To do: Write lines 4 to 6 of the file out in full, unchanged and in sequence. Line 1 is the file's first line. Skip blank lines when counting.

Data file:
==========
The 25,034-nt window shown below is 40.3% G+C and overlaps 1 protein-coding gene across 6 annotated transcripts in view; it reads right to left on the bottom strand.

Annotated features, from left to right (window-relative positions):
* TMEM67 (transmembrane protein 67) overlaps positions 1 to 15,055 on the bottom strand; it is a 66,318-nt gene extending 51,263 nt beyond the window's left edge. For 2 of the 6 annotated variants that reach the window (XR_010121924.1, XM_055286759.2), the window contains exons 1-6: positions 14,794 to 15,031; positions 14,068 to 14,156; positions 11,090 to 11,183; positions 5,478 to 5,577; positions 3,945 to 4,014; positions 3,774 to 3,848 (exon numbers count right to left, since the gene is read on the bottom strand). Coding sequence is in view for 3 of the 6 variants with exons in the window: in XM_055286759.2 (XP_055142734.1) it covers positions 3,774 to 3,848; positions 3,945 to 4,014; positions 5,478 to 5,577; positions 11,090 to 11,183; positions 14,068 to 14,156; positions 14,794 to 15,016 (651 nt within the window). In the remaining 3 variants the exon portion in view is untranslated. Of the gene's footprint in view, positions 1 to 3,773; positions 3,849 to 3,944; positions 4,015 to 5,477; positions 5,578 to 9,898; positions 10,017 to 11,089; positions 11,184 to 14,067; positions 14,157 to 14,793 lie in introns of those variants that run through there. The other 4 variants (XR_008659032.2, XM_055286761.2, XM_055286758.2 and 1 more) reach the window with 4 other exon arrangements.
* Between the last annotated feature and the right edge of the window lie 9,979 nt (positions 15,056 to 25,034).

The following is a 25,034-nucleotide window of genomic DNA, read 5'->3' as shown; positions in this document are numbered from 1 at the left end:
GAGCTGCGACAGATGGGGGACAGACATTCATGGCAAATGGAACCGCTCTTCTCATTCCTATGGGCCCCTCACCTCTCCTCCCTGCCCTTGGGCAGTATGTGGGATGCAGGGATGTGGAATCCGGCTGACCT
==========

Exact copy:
* Between the last annotated feature and the right edge of the window lie 9,979 nt (positions 15,056 to 25,034).

The following is a 25,034-nucleotide window of genomic DNA, read 5'->3' as shown; positions in this document are numbered from 1 at the left end:
GAGCTGCGACAGATGGGGGACAGACATTCATGGCAAATGGAACCGCTCTTCTCATTCCTATGGGCCCCTCACCTCTCCTCCCTGCCCTTGGGCAGTATGTGGGATGCAGGGATGTGGAATCCGGCTGACCT